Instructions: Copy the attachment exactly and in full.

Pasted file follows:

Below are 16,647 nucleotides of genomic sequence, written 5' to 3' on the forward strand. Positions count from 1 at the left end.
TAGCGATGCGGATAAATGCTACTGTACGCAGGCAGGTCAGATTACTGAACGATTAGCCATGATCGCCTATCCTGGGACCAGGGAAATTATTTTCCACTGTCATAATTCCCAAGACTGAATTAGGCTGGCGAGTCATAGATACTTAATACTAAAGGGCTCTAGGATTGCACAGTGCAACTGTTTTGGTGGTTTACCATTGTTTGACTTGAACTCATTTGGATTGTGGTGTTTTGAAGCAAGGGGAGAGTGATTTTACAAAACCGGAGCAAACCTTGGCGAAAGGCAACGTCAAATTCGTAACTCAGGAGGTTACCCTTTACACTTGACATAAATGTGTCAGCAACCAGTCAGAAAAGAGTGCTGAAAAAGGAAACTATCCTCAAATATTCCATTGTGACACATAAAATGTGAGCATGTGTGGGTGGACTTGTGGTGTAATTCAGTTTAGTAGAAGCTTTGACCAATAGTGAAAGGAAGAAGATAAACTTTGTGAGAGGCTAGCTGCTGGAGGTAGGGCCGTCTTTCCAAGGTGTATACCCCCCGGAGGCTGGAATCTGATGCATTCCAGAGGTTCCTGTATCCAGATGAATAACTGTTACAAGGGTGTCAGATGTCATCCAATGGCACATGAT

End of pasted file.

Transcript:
Below are 16,647 nucleotides of genomic sequence, written 5' to 3' on the forward strand. Positions count from 1 at the left end.
TAGCGATGCGGATAAATGCTACTGTACGCAGGCAGGTCAGATTACTGAACGATTAGCCATGATCGCCTATCCTGGGACCAGGGAAATTATTTTCCACTGTCATAATTCCCAAGACTGAATTAGGCTGGCGAGTCATAGATACTTAATACTAAAGGGCTCTAGGATTGCACAGTGCAACTGTTTTGGTGGTTTACCATTGTTTGACTTGAACTCATTTGGATTGTGGTGTTTTGAAGCAAGGGGAGAGTGATTTTACAAAACCGGAGCAAACCTTGGCGAAAGGCAACGTCAAATTCGTAACTCAGGAGGTTACCCTTTACACTTGACATAAATGTGTCAGCAACCAGTCAGAAAAGAGTGCTGAAAAAGGAAACTATCCTCAAATATTCCATTGTGACACATAAAATGTGAGCATGTGTGGGTGGACTTGTGGTGTAATTCAGTTTAGTAGAAGCTTTGACCAATAGTGAAAGGAAGAAGATAAACTTTGTGAGAGGCTAGCTGCTGGAGGTAGGGCCGTCTTTCCAAGGTGTATACCCCCCGGAGGCTGGAATCTGATGCATTCCAGAGGTTCCTGTATCCAGATGAATAACTGTTACAAGGGTGTCAGATGTCATCCAATGGCACATGAT